Saint Ignatius of Antioch – one of the earliest bishops of our Church and a disciple of the apostle John – wrote a letter to the Church of Rome, asking them to pray for him as his martyrdom approached. He asked them: “Pray on my behalf for both inward and outward strength … that I may not merely be called a Christian, but really be found to be one.”
If you remember in the book of Acts, it was at Antioch – where Saint Ignatius served – that the followers of Christ – the followers of “The Way” – were first called “Christians.”
He continues: “… the things which are seen are temporal, but the things which are not seen are eternal. For our God, Jesus Christ, now that He is with the Father, is all the more revealed in His glory. Christianity is not a thing of silence only, but also of manifest greatness.”
This manifest greatness of which Ignatius speaks is the glory we will experience in eternity if we persevere to the end and show ourselves in both this life and in the next to truly be Christians. He urges the Church at Ephesus to understand that “there is not now a demand for mere profession, but that a man be found continuing in the power of faith to the end.”
For Ignatius, and for many within the Church at this time (especially the bishops and the apostles before them), this endurance meant certain death; it meant becoming a Christian and receiving the calling from God to ministry, knowing full well that it was a calling to martyrdom.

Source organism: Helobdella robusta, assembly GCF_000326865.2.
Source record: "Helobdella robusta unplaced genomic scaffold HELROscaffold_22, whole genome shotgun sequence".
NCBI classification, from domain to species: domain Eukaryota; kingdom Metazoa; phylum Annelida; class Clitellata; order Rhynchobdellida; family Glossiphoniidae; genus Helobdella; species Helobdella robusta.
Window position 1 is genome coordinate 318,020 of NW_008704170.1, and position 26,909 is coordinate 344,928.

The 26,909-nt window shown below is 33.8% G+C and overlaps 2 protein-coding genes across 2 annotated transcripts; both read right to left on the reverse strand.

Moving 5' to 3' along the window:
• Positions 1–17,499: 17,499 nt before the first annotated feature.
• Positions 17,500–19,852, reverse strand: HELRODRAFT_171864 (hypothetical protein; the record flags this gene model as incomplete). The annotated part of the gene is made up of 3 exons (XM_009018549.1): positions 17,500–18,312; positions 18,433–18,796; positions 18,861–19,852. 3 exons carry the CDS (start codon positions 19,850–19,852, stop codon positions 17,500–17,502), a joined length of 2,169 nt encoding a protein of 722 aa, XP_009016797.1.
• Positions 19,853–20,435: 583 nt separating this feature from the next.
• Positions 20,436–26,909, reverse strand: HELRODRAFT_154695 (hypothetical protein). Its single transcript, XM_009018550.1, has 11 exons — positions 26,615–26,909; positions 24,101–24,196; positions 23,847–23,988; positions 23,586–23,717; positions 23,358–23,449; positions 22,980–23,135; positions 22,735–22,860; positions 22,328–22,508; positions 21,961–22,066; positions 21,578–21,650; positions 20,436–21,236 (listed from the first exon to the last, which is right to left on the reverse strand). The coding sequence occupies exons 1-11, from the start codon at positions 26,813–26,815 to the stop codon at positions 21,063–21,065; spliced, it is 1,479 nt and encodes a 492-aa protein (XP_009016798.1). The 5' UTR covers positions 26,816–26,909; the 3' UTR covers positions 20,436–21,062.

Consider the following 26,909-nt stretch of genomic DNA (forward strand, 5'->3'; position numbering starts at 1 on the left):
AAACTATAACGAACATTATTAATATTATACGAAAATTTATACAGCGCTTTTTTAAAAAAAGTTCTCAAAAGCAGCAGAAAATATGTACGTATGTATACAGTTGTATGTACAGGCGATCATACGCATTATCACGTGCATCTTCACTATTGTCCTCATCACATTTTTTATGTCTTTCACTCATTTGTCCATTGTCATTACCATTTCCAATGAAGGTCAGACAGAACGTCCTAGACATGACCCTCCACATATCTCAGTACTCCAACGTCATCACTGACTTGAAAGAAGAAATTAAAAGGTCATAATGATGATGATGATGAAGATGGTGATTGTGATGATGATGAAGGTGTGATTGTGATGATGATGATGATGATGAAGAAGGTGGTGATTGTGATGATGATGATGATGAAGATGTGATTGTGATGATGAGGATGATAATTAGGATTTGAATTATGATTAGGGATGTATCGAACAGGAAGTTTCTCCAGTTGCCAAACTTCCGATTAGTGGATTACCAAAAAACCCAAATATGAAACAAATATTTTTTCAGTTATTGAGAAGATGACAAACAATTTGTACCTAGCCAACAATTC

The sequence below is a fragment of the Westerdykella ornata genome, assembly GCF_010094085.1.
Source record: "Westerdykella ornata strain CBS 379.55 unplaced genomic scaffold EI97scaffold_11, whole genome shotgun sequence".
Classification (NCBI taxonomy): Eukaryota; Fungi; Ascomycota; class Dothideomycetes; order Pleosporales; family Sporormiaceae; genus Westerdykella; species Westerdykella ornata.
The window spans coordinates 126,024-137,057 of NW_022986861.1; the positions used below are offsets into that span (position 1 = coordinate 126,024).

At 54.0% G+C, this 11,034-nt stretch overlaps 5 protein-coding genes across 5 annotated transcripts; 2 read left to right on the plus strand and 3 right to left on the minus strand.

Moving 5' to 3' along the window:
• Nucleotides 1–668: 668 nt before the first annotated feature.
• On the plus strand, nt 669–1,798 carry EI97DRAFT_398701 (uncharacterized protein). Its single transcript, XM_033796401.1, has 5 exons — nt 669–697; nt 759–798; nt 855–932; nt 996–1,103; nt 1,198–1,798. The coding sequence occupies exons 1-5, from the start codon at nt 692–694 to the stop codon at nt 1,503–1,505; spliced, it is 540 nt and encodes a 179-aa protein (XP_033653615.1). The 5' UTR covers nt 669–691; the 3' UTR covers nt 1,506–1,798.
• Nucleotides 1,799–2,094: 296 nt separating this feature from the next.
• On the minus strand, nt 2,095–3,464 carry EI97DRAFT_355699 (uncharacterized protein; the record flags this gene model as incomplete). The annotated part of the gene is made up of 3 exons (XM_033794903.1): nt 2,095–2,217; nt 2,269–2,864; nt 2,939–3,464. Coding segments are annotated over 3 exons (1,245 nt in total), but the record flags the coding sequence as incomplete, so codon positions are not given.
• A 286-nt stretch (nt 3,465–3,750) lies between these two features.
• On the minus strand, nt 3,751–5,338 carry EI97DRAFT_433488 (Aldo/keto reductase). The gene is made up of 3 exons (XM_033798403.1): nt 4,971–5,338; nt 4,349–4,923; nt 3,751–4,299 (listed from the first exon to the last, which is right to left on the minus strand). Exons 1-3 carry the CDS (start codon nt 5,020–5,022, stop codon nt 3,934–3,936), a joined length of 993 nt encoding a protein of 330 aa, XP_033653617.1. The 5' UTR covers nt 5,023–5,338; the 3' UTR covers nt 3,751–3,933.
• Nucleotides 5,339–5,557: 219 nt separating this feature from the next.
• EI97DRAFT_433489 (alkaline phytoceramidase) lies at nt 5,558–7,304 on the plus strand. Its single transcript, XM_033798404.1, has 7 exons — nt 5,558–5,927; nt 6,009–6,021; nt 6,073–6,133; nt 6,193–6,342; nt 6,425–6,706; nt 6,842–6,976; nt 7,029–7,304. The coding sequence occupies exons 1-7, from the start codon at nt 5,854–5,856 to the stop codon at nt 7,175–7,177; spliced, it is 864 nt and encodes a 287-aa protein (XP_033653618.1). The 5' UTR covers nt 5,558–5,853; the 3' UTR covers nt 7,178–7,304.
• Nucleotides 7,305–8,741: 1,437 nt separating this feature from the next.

What I really want to do today is remind us all that being a Christian is about dealing with death. And there are two kinds of death – one good, and one bad.
The bad kind of death is what the Lord once referred to when speaking to the apostle Peter. He tells him that the “Gates of Hades” will never prevail against His Church. Hades was the place of the dead – the place of death – and all death is a result of schism. Adam and Eve shared full communion and fellowship with God in the beginning, before their schism separated them from intimacy with Him, bringing death to us all. Their schism was choosing to do things their own way, ignoring what God had commanded and ignoring where He had placed them in this life. This is the bad kind of death – the death of schism; the death of selfishness and self-centeredness; the death that is a tragic participation in and re-enactment of mankind’s fall in the Garden.
We should never desire, as Christians, to partake of such death, because it is against the message of the Gospel. Incidentally, in all of Saint Ignatius’ letters, he seems to be primarily concerned with the same exact thing – good death and bad death.
Of the bad death of schism, he writes: “look upon the bishop even as we would upon the Lord Himself.” He tells them to make sure “no sect has any dwelling-place among you.” He says: “Let us be careful, then, not to set ourselves in opposition to the bishop, in order that we may be subject to God.” These types of statements are found repeatedly in his letters, and the message is always the same: Seek unity above all. Do whatever it takes to dwell together in love and fellowship. Never cause a schism or a rift in the Church.
On the other hand, Ignatius speaks at length about the “good” kind of death: the death of martyrdom; the death that is true life. In fact, Ignatius speaks of Jesus as the “one Physician” who is “true life in death.” No doubt, it was precisely because of the example that Christ gives us that Ignatius was willing to endure the death of a martyr.